Gongloe Engages U.S. State Department -As 2023 looms; continues Impactful USA Tour

MONROVIA – As Liberia’s foremost presidential aspirant, Counselor Tiawan Saye Gongloe tours the USA, making his case to a cross-section of Diaspora Liberians, he has also been making some pivotal breakthroughs with non-Liberians of diverse backgrounds within the American society, specifically higher-ups of the US State Department.

Among his numerous successful engagements is his recent high level meeting at the U.S. State Department Headquarters in Washington D.C. Cllr. Gongloe was a guest of the Africa Bureau at the State Department on June 2, 2022. The eminent Liberian jurist and human rights advocate thoroughly briefed officials of the Africa Bureau about the state of affairs of Liberia, his plans and policy proposals for combating pervasive corruption, in order to unshackle the country from the doldrums of poverty and repeated governments’ failures.

According to a dispatch from veteran Liberian journalist Joseph Bartuah who is currently based in the United States, the viewpoints of Cllr. Gongloe, a former Human Rights Research fellow at Harvard University’s Carr Center for Human Rights (2004-2005) as well as a recipient of the prestigious Human Rights Watch highest award (2003), have earned international respect, not only because he has remained an ardent student of political and economic affairs for over forty years, but because his reputation is based on a life-long demonstration of his commitment to “speaking truth to power” and his selfless service on behalf of all the Liberian people,  irrespective of ethnic, regional, religious or political connections.  

“Among other areas of bilateral interests, Cllr. Gongloe was questioned about international debt repayment as it also relates to corruption, the Anti-Corruption Commission, what might be the most effective activity to support good governance, amongst other sticky emerging national issues. The promotion of the rule of law was critically looked at and an extensive discussion was held on many ways to tackle the problem. Cllr. Gongloe stated strongly that having a credible election is fundamental to tackling the pervasive and historic bad governance of Liberia. He talked about having enough trained and unbiased poll watchers and election workers across the country for the upcoming presidential elections in 2023, as being critically important to advancing the rule of law in Liberia,” Mr. Bartuah stated.

“For people to have confidence in their elected leaders, ballots must be cast freely (not bought), monitored, counted accurately, and results communicated transparently,” Cllr. Gongloe further told officials of the Africa Bureau. The State Department agreed that this is an area of mutual interest, one that it has supported through international election monitoring for many years and will continue to do so with an even better and advanced approach.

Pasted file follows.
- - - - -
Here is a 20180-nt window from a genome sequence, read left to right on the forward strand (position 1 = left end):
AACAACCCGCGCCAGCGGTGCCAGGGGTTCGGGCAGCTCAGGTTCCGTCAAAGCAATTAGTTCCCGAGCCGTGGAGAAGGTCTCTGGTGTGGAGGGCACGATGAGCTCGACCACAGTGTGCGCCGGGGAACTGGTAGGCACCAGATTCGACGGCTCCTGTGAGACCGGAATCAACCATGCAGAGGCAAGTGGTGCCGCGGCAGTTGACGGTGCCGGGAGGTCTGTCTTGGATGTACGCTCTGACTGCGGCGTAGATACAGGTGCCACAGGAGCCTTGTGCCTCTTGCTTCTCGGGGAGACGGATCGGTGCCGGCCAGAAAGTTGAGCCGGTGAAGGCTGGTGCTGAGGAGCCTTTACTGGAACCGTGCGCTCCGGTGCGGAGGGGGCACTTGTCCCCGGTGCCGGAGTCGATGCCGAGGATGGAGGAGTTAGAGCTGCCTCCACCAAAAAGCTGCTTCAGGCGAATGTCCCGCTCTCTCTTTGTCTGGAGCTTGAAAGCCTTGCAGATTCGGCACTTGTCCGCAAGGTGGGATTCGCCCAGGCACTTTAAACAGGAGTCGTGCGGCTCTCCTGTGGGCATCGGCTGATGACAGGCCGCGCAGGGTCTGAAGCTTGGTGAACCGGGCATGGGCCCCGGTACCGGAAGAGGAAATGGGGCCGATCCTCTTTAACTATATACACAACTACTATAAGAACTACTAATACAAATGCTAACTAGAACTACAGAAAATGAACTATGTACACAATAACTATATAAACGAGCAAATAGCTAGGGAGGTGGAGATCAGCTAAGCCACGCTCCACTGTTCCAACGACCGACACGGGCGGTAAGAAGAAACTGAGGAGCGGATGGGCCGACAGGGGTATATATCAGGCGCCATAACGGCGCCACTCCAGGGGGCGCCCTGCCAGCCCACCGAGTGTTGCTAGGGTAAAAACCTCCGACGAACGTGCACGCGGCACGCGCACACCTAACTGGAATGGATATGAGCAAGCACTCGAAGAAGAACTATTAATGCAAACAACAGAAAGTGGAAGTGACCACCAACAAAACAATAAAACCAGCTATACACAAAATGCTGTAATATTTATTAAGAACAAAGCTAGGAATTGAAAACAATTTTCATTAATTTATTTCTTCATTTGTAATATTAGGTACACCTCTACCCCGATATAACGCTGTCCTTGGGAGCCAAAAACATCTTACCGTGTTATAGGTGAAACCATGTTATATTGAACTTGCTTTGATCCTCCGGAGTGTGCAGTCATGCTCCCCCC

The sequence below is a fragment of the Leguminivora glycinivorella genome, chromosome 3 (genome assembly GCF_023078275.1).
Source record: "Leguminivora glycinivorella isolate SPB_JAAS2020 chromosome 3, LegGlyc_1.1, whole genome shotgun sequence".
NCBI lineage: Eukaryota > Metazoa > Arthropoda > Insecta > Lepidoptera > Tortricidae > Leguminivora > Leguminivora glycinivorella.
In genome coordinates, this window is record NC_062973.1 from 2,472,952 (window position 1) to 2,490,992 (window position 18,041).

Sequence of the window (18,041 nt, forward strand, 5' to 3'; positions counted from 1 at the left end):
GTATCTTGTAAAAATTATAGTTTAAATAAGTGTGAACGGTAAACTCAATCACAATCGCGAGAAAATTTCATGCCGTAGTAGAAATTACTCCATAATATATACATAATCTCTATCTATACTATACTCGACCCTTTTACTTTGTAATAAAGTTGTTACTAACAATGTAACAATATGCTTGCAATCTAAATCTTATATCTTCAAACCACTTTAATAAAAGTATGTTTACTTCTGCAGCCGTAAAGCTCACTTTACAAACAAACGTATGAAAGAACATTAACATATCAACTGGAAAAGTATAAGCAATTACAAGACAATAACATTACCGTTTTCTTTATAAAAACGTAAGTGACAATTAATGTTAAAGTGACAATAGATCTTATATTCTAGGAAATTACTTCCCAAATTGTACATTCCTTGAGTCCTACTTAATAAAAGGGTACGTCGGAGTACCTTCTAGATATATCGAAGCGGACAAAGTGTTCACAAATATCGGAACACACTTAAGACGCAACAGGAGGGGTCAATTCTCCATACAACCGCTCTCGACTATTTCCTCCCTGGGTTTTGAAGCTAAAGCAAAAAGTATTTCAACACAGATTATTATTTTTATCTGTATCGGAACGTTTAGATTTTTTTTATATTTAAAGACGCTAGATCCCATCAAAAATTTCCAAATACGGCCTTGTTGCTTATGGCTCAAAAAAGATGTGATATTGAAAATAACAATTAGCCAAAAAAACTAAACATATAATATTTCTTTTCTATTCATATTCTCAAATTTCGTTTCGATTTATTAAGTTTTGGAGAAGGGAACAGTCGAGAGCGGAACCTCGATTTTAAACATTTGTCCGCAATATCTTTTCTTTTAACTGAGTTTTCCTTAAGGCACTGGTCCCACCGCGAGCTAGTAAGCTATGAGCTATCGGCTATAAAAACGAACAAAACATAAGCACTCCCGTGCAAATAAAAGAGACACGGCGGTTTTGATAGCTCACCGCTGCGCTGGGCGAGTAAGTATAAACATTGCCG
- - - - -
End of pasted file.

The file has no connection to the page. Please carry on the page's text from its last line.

The Liberian lawyer shared his conviction that “change in the culture of corruption in Liberia will only be possible if leadership from the very top down insists on complete transparency from officials, quarterly disclosure of finances, and accountability.” He stated that the failure of previous governments to live up to their promises in this regard led him to decide that he must accept the personal responsibility to do his best to make change happen by running for the presidency himself.

Counselor Gongloe emphasized that the enthusiasm of young Liberian men and women from diverse ethnic, economic, and educational backgrounds inspired him so much that he could no longer say no their request for him to contest the 2023 presidential election, a call which he wholeheartedly accepted on December 4, 2021 in the northeastern city of Ganta, Nimba County.

The presidential aspirant also boldly stated that other candidates in the 2023 election have not demonstrated their commitment to the rule of law for all the people of Liberia, and their rejection of special interests, as he has been doing for decades.  Asked to elaborate, Gongloe summarized that his epic commitment to human rights, for which he was incarcerated and tortured in 2002 by the Charles Taylor regime; his practice of transparent and practical leadership–from his days of student activism at the University of Liberia through ministerial positions in the national government and as president of the Liberian Bar Association; and his example of outspoken insistence on integrity, especially in the justice system stand out, among others.

The well-known human rights activist also touched on dialogues he is having with disaffected youth in various communities in Liberia, who are drawn to drugs and crime. He said that their strong plea is for rehabilitation from addiction and skills training that lead to jobs.

His belief is that if resources are directed to the right programs across the country and corruption is not tolerated, the underutilized human resource capacity of Liberians will rise, economic challenges can be met, and Liberia will finally emerge from its suffocating culture of dependency. The leading presidential hopeful is currently visiting the Midwestern states of Minnesota and North Dakota, where he has been meeting with top business executives and state officials in that region.

From the east coast, Counselor Gongloe will be flying in mid-July to the western coast of the U.S. where Diaspora Liberians are planning multiple events in support of his burgeoning candidacy.

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